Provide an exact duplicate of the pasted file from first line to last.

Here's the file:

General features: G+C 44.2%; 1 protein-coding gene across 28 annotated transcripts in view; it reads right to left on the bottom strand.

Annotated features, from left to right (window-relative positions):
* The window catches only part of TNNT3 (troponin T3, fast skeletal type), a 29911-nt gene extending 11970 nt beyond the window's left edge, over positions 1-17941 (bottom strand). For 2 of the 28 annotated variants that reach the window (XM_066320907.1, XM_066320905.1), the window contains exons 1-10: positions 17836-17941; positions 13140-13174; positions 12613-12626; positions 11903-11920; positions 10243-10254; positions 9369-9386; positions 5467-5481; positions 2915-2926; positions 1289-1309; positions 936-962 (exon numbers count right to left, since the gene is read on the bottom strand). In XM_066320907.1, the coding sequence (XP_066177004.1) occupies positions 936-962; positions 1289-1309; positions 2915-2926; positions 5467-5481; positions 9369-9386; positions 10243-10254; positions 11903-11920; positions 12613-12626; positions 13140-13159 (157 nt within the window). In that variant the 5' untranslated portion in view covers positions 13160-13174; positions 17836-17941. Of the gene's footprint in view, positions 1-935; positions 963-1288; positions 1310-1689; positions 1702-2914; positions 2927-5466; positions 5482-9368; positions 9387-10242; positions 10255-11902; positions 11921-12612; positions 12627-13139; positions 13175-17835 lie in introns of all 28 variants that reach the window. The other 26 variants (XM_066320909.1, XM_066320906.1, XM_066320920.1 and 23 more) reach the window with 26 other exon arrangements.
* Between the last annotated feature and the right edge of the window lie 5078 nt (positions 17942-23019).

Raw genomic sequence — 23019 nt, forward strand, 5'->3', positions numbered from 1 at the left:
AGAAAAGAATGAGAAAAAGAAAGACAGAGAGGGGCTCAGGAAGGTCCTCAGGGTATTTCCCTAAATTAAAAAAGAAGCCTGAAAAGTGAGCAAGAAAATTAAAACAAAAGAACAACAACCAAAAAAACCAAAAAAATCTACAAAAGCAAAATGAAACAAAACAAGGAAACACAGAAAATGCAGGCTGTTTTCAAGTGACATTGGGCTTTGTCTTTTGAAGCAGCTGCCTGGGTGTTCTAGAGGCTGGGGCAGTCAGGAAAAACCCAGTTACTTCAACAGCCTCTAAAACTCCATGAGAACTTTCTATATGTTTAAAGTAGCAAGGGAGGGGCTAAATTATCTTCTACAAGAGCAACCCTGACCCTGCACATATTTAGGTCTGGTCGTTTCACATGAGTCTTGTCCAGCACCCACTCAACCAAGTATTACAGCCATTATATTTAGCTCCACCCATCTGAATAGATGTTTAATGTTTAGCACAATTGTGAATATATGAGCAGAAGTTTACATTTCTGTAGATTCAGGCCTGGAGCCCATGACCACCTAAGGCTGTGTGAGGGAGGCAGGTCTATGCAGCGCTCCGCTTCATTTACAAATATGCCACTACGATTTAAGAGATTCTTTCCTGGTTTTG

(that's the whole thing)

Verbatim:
General features: G+C 44.2%; 1 protein-coding gene across 28 annotated transcripts in view; it reads right to left on the bottom strand.

Annotated features, from left to right (window-relative positions):
* The window catches only part of TNNT3 (troponin T3, fast skeletal type), a 29911-nt gene extending 11970 nt beyond the window's left edge, over positions 1-17941 (bottom strand). For 2 of the 28 annotated variants that reach the window (XM_066320907.1, XM_066320905.1), the window contains exons 1-10: positions 17836-17941; positions 13140-13174; positions 12613-12626; positions 11903-11920; positions 10243-10254; positions 9369-9386; positions 5467-5481; positions 2915-2926; positions 1289-1309; positions 936-962 (exon numbers count right to left, since the gene is read on the bottom strand). In XM_066320907.1, the coding sequence (XP_066177004.1) occupies positions 936-962; positions 1289-1309; positions 2915-2926; positions 5467-5481; positions 9369-9386; positions 10243-10254; positions 11903-11920; positions 12613-12626; positions 13140-13159 (157 nt within the window). In that variant the 5' untranslated portion in view covers positions 13160-13174; positions 17836-17941. Of the gene's footprint in view, positions 1-935; positions 963-1288; positions 1310-1689; positions 1702-2914; positions 2927-5466; positions 5482-9368; positions 9387-10242; positions 10255-11902; positions 11921-12612; positions 12627-13139; positions 13175-17835 lie in introns of all 28 variants that reach the window. The other 26 variants (XM_066320909.1, XM_066320906.1, XM_066320920.1 and 23 more) reach the window with 26 other exon arrangements.
* Between the last annotated feature and the right edge of the window lie 5078 nt (positions 17942-23019).

Raw genomic sequence — 23019 nt, forward strand, 5'->3', positions numbered from 1 at the left:
AGAAAAGAATGAGAAAAAGAAAGACAGAGAGGGGCTCAGGAAGGTCCTCAGGGTATTTCCCTAAATTAAAAAAGAAGCCTGAAAAGTGAGCAAGAAAATTAAAACAAAAGAACAACAACCAAAAAAACCAAAAAAATCTACAAAAGCAAAATGAAACAAAACAAGGAAACACAGAAAATGCAGGCTGTTTTCAAGTGACATTGGGCTTTGTCTTTTGAAGCAGCTGCCTGGGTGTTCTAGAGGCTGGGGCAGTCAGGAAAAACCCAGTTACTTCAACAGCCTCTAAAACTCCATGAGAACTTTCTATATGTTTAAAGTAGCAAGGGAGGGGCTAAATTATCTTCTACAAGAGCAACCCTGACCCTGCACATATTTAGGTCTGGTCGTTTCACATGAGTCTTGTCCAGCACCCACTCAACCAAGTATTACAGCCATTATATTTAGCTCCACCCATCTGAATAGATGTTTAATGTTTAGCACAATTGTGAATATATGAGCAGAAGTTTACATTTCTGTAGATTCAGGCCTGGAGCCCATGACCACCTAAGGCTGTGTGAGGGAGGCAGGTCTATGCAGCGCTCCGCTTCATTTACAAATATGCCACTACGATTTAAGAGATTCTTTCCTGGTTTTG